Adding to the growing death toll of transgender women of color across the nation, Nina Pop, 28, was found stabbed to death in southeast Missouri on Sunday (May 3).
Pop was found in her apartment in Sikeston, Missouri, with multiple stab wounds, according to the Associated Press.
Sikestown’s police chief, James McMillen says that although the motive has not yet been determined, investigators are looking into the possibility of a hate crime.
No arrests have been made.
With the region’s major case squad and Missouri State Highway Patrol assisting in the investigation, the death of Nina Pop is at least the 10th violent death of a transgender or gender nonconforming person this year and the fifth in the last month, according to the Human Rights Campaign, an LGBTQ civil rights organization.
The organization also states that five most recent victims were transgender women of color.
“We are seeing an epidemic of violence that can no longer be ignored. Transgender and gender nonconforming people, especially trans women of color, risk our lives by living as our true selves -- and we are being violently killed for doing so,” Tori Cooper, director of community engagement for HRC’s Transgender Justice Initiative said.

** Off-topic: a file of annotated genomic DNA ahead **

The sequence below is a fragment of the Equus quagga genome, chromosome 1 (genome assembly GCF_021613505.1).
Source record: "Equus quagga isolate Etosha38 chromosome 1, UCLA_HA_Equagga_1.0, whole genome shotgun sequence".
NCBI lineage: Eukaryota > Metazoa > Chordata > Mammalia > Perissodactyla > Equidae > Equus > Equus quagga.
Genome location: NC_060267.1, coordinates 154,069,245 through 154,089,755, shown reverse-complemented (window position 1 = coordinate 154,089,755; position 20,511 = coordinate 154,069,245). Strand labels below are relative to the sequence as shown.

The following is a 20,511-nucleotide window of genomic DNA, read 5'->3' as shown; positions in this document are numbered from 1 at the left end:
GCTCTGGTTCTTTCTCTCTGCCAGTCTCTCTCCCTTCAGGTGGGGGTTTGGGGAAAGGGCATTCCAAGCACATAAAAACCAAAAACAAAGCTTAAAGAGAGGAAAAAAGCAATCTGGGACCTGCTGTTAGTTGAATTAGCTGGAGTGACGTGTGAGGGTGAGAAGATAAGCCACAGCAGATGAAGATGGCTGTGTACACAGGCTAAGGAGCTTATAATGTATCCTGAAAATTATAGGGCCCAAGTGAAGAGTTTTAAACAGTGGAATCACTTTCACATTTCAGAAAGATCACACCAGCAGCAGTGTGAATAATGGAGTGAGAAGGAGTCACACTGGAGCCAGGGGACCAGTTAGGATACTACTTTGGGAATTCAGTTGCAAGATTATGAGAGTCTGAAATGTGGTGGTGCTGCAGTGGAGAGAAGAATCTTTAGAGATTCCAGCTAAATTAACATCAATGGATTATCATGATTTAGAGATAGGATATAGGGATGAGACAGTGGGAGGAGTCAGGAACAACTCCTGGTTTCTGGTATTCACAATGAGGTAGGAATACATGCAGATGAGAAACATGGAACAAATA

National Center for Transgender Equality is looking at the case of Nina Pop as an example of why Missouri needs to rapidly implement LGBTQ nonsidcrimination protections, as told by the Gay City News.
“Transgender people — and particularly transgender women of color — are facing a wave of violence,” Mara Keisling, NCTE’s executive director, said in a statement. “Police and other government officials must do more to keep transgender people safe, to thoroughly investigate crimes against out community, and to stop enacting laws that enable transgender people to be targeted.”
The Missouri Nondiscrimination Act, a bill that would include sexual orientation and gender identity to the Missouri Human Act, have yet to pass through the State Legislature, despite its multiple attempts.
“We must be outraged by this news and we must channel that outrage into action immediately. These crimes must be reported, investigated and prosecuted. These lives must be mourned, honored and fought for. What we are doing is not enough. HRC mourns alongside all those who know and loved Nina, and we will continue our tireless fight to ensure a future where living one’s truth can never become a death sentence,” said Tori Cooper.
(Photo by Maciej Luczniewski/NurPhoto via Getty Images)